Opinion

Tories won't let the UN investigate rise of food banks in UK. Labour must welcome them

The UN's right to food investigator has been told it is 'not feasible' to visit the UK to investigate food poverty this year. Labour must welcome him to end the reliance on food banks

Philip Alston UN investigates poverty, food poverty and food banks

UN special rapporteur for extreme poverty Philip Alston on a visit to the UK in 2018. Image: UN

With more than 2,500 across the United Kingdom, food banks have become a key lifeline and support for many – but also a key indicator that many people don’t have enough to live on, and that our rights are not currently protected.

Back in 2013, food banks had started springing up in cities, towns and villages across the country when the then-United Nations special rapporteur on the right to food, Olivier De Schutter, visited the UK to give a talk on food poverty and this growing phenomenon of ‘food banks’. De Schutter warned us then that the concept of food banks was already widespread across wealthy countries like the US and Canada, and that we should resist them at all costs “becoming a fundamental feature of our social protection system” in the UK. In 2024 we can see that we have completely failed in this.

In 2011/2012, Trussell Trust foodbanks fed 128,697 people. Moving forward over a decade to 2023/2024, the Trussell Trust gave out more than 3.1 million emergency food parcels to hungry people. Hunger has soared and been one of the defining features of the cruel austerity experiment inflicted on the British people. It will be a defining legacy of Tory rule. Food is a fundamental human right, something recognised in international law, which the UK has ratified. However, millions of people rely on parcels of tinned goods, bread, and pasta just so they can put a meal on their table each day. We have children arriving hungry to school, attending breakfast clubs so they can learn with at least something in their belly. We have parents skipping evening meals in the winter so their children can go to sleep warm and fed.

The fact that people are going hungry in a country as rich as the United Kingdom shows just how unbalanced our economy is, and how little our everyday human rights are protected.

This is why over a decade after a previous UN rapporteur addressed the UK, the current UN special rapporteur on the right to food, professor Micheal Fakhri, has put in a request to conduct an official visit. His remit covers hundreds of countries, and he conducts only two visits per year, however he felt it necessary that he come to the UK to report on the situation here.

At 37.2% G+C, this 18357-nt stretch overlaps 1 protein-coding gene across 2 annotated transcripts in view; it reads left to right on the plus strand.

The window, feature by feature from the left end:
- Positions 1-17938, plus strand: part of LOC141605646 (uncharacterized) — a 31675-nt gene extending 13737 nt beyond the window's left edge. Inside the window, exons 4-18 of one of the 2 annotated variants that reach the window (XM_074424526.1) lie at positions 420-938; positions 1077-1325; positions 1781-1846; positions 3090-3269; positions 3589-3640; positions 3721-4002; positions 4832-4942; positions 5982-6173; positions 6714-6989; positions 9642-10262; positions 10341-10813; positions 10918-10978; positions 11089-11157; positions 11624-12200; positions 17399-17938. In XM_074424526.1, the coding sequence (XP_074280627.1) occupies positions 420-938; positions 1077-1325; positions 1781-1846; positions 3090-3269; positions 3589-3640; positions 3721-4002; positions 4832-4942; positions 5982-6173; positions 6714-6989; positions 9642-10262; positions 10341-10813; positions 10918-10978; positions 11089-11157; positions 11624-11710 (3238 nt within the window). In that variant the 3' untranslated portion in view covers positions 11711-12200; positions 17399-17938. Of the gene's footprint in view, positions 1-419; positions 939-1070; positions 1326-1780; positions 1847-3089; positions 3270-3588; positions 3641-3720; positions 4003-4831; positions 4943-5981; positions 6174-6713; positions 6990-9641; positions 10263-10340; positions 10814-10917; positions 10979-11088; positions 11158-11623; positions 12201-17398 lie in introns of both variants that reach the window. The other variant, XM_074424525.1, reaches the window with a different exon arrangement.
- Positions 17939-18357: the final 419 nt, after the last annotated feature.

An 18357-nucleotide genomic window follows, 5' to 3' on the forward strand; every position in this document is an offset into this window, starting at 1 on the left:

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This request was submitted in August 2022, more than 21 months ago. Despite the UK claiming to have a standing invitation to all UN experts they have repeatedly failed to provide dates for a visit and recently stated in a letter that it would not be feasible to invite him this year. This ends the possibility of it taking place during the current parliament and makes a mockery of the premise of a ‘standing invitation’.

In response to this, we at Just Fair coordinated a letter, signed by more than 85 civil society organisations, charities, and activist groups across the UK, calling on the UK to cease evading the scrutiny of the UN and facilitate a visit immediately.

The current UK government’s insistence on dodging accountability is shameful but not unsurprising. It also fits with the other attitudes that have characterised the recent incarnations of the Conservative Party, notably the disdain for international mechanisms, laws, and influence. Tory leaders have taken turns to stand at the dispatch box and rail against the meddling international community.

Given that time is now short before a general election is called, the request for an official visit will now fall to the next UK government, a government which is likely to be led by, or heavily involve, the Labour Party.

The question then stands as to what exactly will the Labour Party do differently? Labour’s position as a proudly internationalist party and their proposed deep respect for international mechanisms means that immediately facilitating the UN’s visit should be a guarantee.

The next opportunity for a different approach will come when following a visit, the special rapporteur will publish his findings. Although Labour will of course have some ground to point out that they have inherited a broken system, the report will also outline constructive ways to remedy the situation, and what an enshrined right to food could look like in the UK.

That is where the real test will be, what steps a nascent Labour government will be willing to take to deliver the change the UK so desperately needs, to begin dismantling the conditions that lead to us having food banks in the first place.

The last time the UN conducted an official visit to the UK to analyse poverty levels, in 2018, the UK government refused to engage with the report calling it a “barely believable documentation of Britain”, and stating they would lodge a formal complaint to the UN.

The next UK government will have a historic opportunity to take a different approach. It will have an opportunity to welcome the scrutiny and heed the expert advice. It will have a chance to use its mandate to address the ways in which the social fabric of the country has been so distorted over the past 14 years.

The country is crying out for new policies to re-set the scales. We need better human rights protections, something to act as a solid and lasting shield against poverty and destitution. We need a government that is willing to guarantee our human rights and end the pervasive pain of hunger once and for all.

Alex Firth is advocacy and communications officer with Just Fair.

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